The big hook for the novel is when Colleen comes into possession of a video that would absolutely destroy the Senator's opponent. She has to decide whether to make the video public — to play dirty politics, as the Senator's opponent, a despicable politician who is using every dirty trick in the book, is.

If you're interested in politics, especially those of the left-leaning variety, you'll love this novel. Rooney doesn't use any real names of people, and the Senator's opponent is totally invented, but if you know politics and Chicago, you'll be able to easily tell who she's talking about. I actually really liked this part of the novel — because when you can decipher her clues, you feel like you're in on the joke. And, each reference – to the 39th governor of Illinois who is currently in jail for corruption (George Ryan) or the current (in 2008) governor of Illinois who has ridiculous hair and will soon go to jail for trying to sell the Junior Senator's seat (Rod Blagojevic) — feels like a trivia contest. So it's just fun! (Oh, and the Rapacious British Oil Company? BP, obviously.)

Anyway, this is a small press book that really deserves a wider readership. It's a novel that's as infuriating as it is entertaining. I loved it!

Wednesday, July 2, 2014

The Rise & Fall of Great Powers: "History is the issue"

The title of Tom Rachman's second novel, after his awesome 2011 debut The Imperfectionists, is only slightly grandiose.  The Rise & Fall of Great Powers is actually much less epic than it sounds — it's about a bookish woman named Tooly who is trying to uncover her past. But this novel is still a great read. The title is a nod to the central idea of the novel*: Humans, like great and powerful empires, are built, shakily or firmly, upon their histories. But still, humans, like great and powerful empires, rise and fall, based on making the most of the present.

We first meet Tooly as a 31-year-old tucked away in a tiny Welsh village, the owner of a failing bookstore called the World's End. It's 2011, and all we know about Tooly is that the two years she's spent as the proprietor of the store is the longest she's spent in a single location in her whole life. Then, we jump back to 12 years previous, 1999, and see Tooly as a 21-year-old living in New York City. Then, we leap further back to Tooly as a 9-year-old, arriving with a guy named Paul to live in Bangkok.

Rachman alternates these three threads in each chapter to tell us Tooly's story — we learn as she learns about how her past fits together. Along the way, we meet some oddball characters. Indeed, these characters, as was the case with Rachman's debut, are the strength of his writing. Tooly, in each of her three age-iterations — as a precocious kid, as a young woman not sure about her place in the world, and then as a more mature adult, finally trying to decode her past — is cool, but it's the secondary characters that makes this novel fun. Most notably among these is the Russian fellow Humphrey, who Tooly meets when she's nine, lives with when she's 21, and then goes to visit as he's dying when she's 31. Humphrey is a chess-playing, John Stuart Mills-reading intellectual who is fond of calling people "trivial beings," and messing up hilariously English idioms. There's also the mysterious con man Venn, and the woman who loves him, Sarah, who may or may not be Tooly's mother.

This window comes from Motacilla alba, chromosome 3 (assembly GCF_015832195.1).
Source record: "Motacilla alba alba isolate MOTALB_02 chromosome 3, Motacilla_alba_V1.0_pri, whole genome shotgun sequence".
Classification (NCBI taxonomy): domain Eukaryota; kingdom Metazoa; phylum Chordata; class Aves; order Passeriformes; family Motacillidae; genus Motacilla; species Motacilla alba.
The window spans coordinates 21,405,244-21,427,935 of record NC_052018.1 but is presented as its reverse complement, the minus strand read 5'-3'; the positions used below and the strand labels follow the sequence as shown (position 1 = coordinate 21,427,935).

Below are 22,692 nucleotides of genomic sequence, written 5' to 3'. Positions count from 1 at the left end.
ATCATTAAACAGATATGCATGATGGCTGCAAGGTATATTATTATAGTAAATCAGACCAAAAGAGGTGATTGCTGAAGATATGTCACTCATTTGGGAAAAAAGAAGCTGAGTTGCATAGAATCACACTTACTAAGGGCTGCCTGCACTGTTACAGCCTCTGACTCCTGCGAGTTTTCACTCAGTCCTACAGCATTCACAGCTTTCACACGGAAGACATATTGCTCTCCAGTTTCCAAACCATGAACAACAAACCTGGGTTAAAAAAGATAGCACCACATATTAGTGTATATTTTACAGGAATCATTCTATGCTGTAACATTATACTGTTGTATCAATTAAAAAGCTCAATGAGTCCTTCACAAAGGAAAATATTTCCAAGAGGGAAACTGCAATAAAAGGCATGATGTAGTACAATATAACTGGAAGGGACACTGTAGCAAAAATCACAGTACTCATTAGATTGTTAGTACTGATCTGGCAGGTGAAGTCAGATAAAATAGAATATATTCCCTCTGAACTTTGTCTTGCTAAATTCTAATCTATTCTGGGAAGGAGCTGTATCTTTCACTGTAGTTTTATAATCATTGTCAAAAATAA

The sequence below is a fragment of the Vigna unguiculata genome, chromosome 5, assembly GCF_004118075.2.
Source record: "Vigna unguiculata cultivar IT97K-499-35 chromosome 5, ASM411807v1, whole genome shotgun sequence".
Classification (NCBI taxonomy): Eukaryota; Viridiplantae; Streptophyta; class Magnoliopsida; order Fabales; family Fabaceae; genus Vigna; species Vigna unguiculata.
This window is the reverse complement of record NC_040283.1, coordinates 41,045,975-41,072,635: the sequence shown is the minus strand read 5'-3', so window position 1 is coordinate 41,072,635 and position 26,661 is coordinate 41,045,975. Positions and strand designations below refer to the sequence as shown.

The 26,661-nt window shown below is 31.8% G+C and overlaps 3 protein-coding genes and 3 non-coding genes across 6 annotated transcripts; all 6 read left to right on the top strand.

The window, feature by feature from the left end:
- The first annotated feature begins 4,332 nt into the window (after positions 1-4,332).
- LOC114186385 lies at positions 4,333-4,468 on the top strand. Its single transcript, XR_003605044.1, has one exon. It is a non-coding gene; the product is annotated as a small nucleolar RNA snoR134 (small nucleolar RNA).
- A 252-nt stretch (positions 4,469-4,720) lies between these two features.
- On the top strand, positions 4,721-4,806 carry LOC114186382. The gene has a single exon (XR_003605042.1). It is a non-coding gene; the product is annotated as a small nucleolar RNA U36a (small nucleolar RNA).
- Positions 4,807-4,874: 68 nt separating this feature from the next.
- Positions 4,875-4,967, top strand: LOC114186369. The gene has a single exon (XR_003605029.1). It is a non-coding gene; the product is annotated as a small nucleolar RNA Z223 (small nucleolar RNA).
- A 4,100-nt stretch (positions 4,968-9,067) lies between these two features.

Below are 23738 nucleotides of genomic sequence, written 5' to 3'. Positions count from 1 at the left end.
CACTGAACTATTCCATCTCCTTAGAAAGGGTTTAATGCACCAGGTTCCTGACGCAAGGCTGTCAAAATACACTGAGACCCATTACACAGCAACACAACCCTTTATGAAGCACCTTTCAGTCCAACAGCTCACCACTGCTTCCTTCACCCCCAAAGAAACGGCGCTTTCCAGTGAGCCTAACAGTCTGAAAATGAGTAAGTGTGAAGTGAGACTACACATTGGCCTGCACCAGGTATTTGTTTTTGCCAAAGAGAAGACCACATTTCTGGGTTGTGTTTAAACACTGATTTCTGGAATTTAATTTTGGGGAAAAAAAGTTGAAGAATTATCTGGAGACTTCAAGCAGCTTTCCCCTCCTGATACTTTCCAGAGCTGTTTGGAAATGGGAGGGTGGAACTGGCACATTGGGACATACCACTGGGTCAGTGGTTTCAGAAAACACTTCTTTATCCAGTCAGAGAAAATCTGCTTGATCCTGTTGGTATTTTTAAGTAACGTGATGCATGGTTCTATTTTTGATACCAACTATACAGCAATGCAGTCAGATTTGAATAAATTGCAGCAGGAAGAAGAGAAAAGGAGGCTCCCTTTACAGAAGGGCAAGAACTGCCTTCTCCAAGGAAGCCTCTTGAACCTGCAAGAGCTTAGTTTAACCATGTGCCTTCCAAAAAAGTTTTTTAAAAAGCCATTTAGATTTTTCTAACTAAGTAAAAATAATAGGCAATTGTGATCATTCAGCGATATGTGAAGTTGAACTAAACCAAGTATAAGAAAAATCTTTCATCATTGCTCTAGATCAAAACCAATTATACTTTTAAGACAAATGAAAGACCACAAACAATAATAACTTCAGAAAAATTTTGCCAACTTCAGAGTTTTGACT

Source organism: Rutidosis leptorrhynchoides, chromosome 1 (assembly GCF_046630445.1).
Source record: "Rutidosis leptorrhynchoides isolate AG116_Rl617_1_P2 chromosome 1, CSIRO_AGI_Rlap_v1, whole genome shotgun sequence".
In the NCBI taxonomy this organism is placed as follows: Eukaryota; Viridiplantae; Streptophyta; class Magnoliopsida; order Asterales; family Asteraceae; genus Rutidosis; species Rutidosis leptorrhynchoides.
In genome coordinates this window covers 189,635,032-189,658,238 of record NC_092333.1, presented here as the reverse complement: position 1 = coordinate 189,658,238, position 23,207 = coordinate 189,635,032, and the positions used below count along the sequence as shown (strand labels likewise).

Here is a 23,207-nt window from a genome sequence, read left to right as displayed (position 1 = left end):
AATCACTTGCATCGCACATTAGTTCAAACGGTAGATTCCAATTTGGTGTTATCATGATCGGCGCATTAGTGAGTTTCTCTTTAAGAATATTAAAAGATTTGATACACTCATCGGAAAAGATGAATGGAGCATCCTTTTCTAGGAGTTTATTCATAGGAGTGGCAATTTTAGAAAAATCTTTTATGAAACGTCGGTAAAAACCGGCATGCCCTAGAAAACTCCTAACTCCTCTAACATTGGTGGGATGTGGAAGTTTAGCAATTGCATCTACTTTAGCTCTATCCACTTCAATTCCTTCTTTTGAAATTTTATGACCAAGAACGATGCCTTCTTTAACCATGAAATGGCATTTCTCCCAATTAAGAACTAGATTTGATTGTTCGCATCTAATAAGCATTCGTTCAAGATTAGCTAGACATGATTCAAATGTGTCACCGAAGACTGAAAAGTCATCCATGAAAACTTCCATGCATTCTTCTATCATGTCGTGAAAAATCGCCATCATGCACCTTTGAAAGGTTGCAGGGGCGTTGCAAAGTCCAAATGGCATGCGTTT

What is Tooly's relationship to all these people? How did Tooly become the person she is now? We read to find out, as she is trying to find out also. Is her entire life — the person she thinks she's become — based on faulty assumptions about her past, and why she trusted those people? Is her own rise and fall (and rise again?) built on a shaky cornerstone, or a solid one that will eventually allow her to settle down and be happy?

Another awesome thing about this novel is that it's a total pander to book lovers, but in a good way. Humphrey is a huge advocate for the reading life, and Tooly often tries to interpret events in her own life through the lens of books she's loved. Near the end, as Tooly organizes some books, she thinks about what the books mean, and comes up with this gem, which is 100 percent exactly how I (and I'm guessing many book lovers) feel about books, too:
"People kept their books, she thought, not because they were likely to read them again but because these objects contained the past — the texture of being oneself at a particular place, at a particular time, each volume a piece of one's intellect, whether the work itself had been loved or despised or had induced a snooze on page forty."
I mean, right?! RIGHT?!

Anyway, if you're a fan of character-driven novels told with a bit of pizzazz structure-wise, you'll probably dig this. Rachman is a funny, profound writer who is a pleasure to read on a sentence-by-sentence basis. Highly recommended!

*The title is also a nod, presumably, to a stuffy, similarly titled work of history by a British dude named Paul Kennedy. Here's more about that book, if you're interested.